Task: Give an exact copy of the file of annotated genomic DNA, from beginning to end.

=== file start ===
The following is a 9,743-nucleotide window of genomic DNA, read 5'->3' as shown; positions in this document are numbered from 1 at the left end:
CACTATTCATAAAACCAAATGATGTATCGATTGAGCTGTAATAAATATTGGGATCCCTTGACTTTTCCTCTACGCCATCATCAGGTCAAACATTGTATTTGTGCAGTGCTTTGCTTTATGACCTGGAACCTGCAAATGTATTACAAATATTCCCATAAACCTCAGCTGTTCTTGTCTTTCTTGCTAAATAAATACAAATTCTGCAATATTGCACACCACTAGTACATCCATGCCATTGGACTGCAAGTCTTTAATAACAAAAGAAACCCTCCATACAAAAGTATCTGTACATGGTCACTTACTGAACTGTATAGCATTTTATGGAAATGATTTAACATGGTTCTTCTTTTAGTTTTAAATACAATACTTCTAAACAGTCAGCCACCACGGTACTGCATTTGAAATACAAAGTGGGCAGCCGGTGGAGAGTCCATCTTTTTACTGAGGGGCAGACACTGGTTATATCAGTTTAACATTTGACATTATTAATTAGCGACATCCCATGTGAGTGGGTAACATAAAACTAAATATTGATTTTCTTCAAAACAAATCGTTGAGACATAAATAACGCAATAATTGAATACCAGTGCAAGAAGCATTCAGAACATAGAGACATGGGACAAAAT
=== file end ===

The following is a 9,743-nucleotide window of genomic DNA, read 5'->3' as shown; positions in this document are numbered from 1 at the left end:
CACTATTCATAAAACCAAATGATGTATCGATTGAGCTGTAATAAATATTGGGATCCCTTGACTTTTCCTCTACGCCATCATCAGGTCAAACATTGTATTTGTGCAGTGCTTTGCTTTATGACCTGGAACCTGCAAATGTATTACAAATATTCCCATAAACCTCAGCTGTTCTTGTCTTTCTTGCTAAATAAATACAAATTCTGCAATATTGCACACCACTAGTACATCCATGCCATTGGACTGCAAGTCTTTAATAACAAAAGAAACCCTCCATACAAAAGTATCTGTACATGGTCACTTACTGAACTGTATAGCATTTTATGGAAATGATTTAACATGGTTCTTCTTTTAGTTTTAAATACAATACTTCTAAACAGTCAGCCACCACGGTACTGCATTTGAAATACAAAGTGGGCAGCCGGTGGAGAGTCCATCTTTTTACTGAGGGGCAGACACTGGTTATATCAGTTTAACATTTGACATTATTAATTAGCGACATCCCATGTGAGTGGGTAACATAAAACTAAATATTGATTTTCTTCAAAACAAATCGTTGAGACATAAATAACGCAATAATTGAATACCAGTGCAAGAAGCATTCAGAACATAGAGACATGGGACAAAAT